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  • A Cruel Gap-Toothed Boy
  • Matthew Baker (bio)

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Photo by Denna Jones

In seventh grade this “Nate Vanderveen” chose to lavish our niece with flowering weeds, with convenience-store chocolates, with love notes written on the back of homework he hadn’t done, but now in ninth grade this “Nate” chooses to lavish her with curses (“Go fuck a dog, prude”), ridicule (“My tits are bigger than that bitch’s”) [End Page 134] and slander (“Emma sucked me off once too”). He is what in the eighteenth century they would have called a “brute,” a “ruffian,” a “goon,” what in the twenty-first century they now call a “thug.” Kenneth thinks the boy is antisocial, meaning psychopathic, once saw the boy perched on the roof of his family’s cottage preparing to hurl a stray cat [End Page 135] onto the driveway three stories below. We live in a village on the shore of Lake Michigan. I am a lexicographer; my brother is a professor of dead languages. His expertise is the words from these languages for which English has no equivalent. Kenneth uses these words when he can, although it is rare that he finds the occasion. This “Nate” is such an occasion. Kenneth refers to the boy as kimlee, which best translated means “foe-who-has-chosen-you”; this makes Kenneth the boy’s kimloo, or “foe-you-have-chosen.” We live in a state once affluent from its industries of handcrafted furniture and gasoline automobiles, a state now impoverished as plastic and polyester replace wood and leather, as the pumpjacks of other states drain what’s left of the dwindling petroleum in our nation’s reservoirs. It is a state in which it is rare for a forty-something man to refer to a fourteen-year-old boy as his foe, regardless of the language used to do so. In the eighteenth century we might have challenged the boy to a duel by pistols, but it is the twenty-first century, and in Michigan, as in nineteen other states in our nation, dueling is illegal—dueling and all other “consensual altercations.”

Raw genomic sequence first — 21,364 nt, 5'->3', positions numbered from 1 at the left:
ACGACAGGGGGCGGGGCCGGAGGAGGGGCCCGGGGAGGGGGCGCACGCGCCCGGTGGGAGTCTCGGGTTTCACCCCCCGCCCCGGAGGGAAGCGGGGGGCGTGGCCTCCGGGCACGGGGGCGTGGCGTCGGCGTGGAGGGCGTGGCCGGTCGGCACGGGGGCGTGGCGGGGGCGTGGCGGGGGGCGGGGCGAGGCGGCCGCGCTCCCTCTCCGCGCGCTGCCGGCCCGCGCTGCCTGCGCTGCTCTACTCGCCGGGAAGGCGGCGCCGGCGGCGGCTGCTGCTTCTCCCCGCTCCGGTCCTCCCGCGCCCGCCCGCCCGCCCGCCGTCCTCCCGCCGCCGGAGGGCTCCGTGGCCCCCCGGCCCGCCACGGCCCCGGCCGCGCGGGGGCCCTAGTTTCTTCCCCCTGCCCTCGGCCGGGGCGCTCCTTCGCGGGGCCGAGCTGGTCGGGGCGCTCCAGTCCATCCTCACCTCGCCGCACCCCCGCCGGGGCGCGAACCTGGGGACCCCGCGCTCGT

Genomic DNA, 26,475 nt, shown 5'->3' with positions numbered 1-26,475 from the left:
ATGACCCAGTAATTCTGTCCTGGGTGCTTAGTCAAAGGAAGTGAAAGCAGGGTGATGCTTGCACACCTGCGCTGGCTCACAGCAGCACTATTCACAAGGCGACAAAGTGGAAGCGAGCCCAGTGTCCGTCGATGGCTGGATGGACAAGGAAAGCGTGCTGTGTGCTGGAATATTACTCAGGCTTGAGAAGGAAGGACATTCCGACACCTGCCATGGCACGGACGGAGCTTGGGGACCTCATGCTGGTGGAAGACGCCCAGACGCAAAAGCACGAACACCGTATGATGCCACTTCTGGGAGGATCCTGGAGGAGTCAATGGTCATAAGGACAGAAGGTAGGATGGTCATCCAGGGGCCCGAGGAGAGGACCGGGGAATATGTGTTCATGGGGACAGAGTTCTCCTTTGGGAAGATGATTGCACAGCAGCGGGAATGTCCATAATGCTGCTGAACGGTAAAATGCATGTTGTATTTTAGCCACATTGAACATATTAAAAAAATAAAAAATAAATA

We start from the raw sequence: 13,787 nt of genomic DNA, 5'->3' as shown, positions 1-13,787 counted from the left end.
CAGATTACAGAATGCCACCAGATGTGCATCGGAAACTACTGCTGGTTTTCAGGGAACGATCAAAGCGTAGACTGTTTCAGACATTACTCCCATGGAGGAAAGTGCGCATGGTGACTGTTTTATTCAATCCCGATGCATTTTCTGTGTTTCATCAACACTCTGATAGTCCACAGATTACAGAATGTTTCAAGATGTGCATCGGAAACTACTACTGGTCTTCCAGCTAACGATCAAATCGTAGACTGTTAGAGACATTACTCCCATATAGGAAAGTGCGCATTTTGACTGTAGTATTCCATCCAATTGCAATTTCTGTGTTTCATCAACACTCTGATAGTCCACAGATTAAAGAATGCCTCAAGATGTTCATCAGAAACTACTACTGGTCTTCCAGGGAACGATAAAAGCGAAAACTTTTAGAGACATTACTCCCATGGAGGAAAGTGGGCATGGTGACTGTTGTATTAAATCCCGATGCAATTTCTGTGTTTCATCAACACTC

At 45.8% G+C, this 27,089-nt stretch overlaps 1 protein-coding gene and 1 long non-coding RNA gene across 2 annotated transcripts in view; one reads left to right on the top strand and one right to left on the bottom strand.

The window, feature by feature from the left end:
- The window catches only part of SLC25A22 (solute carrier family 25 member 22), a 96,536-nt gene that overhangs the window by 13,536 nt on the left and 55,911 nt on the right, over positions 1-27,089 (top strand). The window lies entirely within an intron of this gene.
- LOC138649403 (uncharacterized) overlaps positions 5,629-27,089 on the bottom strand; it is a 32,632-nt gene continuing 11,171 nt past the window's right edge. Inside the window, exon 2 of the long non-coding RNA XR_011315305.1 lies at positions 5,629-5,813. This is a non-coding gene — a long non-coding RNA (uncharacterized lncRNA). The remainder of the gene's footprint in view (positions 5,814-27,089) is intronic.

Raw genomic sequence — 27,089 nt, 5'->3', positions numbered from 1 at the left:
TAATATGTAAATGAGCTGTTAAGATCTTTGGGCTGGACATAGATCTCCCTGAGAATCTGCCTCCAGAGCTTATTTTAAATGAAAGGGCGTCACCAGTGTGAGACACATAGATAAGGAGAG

But the boy spits in Emma’s face in the cafeteria, bullies her friends into deserting her, scribbles elaborate drawings of an elderly and childless Emma living alone (“like your gay uncles used to”) with labels attached to the indicators of loneliness he’s chosen to include there (“cats” “hate mail from your neighbors” “cat food that you have to eat too cause you’re so poor” “more cats” “dildo you hump thinking about wrinkly grandfather dicks” “more cats”) and slips these drawings through the slot in her locker door and then walks away whistling as if he were a kindly old mail carrier instead of a cruel gap-toothed boy who reeks of mildew and reeks of sweat and has just found another way to traumatize the same girl he’s left sobbing in various classrooms and hallways several times this week alone.

The school principal is of no use, cannot do or refuses to do anything other than occasionally suspend this “Nate” for a handful of school days, which to a boy of that sort is more holiday than exile, giving him schoolless days on which he must do nothing aside from wander the beach throwing rocks at boats he doesn’t own and plotting how he might next make Emma hate herself a little bit more. The boy has a gift of transformation: in weeks he has transformed Emma from a girl unashamed of her braces, a girl unashamed of her brother’s lisp, a girl who loved reading books with dragons on their covers, into a girl who refuses to enter [End Page 136] the public library, a girl who will not sit next to her brother on the bus, a girl who will not smile for fear of showing her teeth. Kenneth and I too are transformed. We were timid men, not prone to brooding, not prone to fantasies of batting at a fourteen-year-old’s knees with a shovel, of snapping teeth from a fourteen-year-old’s gums. We were men...


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pp. 134-157
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